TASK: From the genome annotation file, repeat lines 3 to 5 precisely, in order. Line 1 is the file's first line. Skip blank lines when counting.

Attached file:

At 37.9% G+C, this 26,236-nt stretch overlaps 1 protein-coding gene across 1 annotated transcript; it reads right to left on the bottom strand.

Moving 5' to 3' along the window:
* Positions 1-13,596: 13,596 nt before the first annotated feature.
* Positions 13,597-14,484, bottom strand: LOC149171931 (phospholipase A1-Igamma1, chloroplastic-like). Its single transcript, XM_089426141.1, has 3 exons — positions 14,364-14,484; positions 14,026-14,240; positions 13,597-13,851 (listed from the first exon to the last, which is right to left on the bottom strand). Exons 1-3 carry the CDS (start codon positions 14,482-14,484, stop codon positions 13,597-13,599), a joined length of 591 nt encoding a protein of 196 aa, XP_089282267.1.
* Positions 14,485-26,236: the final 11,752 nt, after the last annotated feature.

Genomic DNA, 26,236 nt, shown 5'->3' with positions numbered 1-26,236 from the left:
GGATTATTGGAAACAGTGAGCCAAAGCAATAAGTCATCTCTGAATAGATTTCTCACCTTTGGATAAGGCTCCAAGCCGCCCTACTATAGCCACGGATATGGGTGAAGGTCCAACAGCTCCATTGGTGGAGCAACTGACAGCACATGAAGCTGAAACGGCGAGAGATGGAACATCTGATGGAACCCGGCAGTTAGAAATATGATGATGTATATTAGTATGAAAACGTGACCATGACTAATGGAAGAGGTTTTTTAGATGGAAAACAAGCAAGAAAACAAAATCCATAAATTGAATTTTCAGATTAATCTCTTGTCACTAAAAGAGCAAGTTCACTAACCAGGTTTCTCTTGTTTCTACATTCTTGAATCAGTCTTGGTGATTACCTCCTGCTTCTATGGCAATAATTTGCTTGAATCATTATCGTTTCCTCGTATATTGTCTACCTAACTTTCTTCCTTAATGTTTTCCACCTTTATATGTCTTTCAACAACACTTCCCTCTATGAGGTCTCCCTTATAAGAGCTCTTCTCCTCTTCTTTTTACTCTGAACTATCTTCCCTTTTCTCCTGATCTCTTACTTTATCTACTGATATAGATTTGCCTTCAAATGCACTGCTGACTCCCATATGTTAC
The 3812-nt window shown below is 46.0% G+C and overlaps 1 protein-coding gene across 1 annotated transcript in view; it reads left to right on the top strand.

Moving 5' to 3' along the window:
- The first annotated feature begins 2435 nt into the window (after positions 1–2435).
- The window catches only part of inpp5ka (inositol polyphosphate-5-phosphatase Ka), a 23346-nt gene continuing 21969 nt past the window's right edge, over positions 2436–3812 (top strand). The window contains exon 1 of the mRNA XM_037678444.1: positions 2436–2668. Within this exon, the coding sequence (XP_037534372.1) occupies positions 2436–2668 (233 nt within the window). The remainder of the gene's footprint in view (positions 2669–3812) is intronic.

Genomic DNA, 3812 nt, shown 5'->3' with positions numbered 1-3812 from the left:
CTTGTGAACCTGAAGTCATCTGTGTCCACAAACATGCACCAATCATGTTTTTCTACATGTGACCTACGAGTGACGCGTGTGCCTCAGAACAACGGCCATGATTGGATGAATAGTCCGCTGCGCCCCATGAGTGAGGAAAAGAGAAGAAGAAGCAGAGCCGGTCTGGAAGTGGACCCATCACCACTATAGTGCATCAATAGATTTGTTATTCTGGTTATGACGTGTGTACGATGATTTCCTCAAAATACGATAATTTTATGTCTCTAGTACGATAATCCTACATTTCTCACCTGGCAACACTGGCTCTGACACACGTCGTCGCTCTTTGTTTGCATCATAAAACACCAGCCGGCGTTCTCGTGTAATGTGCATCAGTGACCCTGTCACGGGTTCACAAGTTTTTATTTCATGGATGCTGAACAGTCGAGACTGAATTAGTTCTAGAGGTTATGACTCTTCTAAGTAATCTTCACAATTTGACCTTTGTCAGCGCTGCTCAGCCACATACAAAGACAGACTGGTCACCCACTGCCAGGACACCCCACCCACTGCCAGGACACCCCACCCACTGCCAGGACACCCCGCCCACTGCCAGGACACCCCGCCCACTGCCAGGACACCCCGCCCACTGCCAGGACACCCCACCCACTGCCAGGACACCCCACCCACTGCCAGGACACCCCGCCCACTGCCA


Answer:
* Positions 1-13,596: 13,596 nt before the first annotated feature.
* Positions 13,597-14,484, bottom strand: LOC149171931 (phospholipase A1-Igamma1, chloroplastic-like). Its single transcript, XM_089426141.1, has 3 exons — positions 14,364-14,484; positions 14,026-14,240; positions 13,597-13,851 (listed from the first exon to the last, which is right to left on the bottom strand). Exons 1-3 carry the CDS (start codon positions 14,482-14,484, stop codon positions 13,597-13,599), a joined length of 591 nt encoding a protein of 196 aa, XP_089282267.1.
* Positions 14,485-26,236: the final 11,752 nt, after the last annotated feature.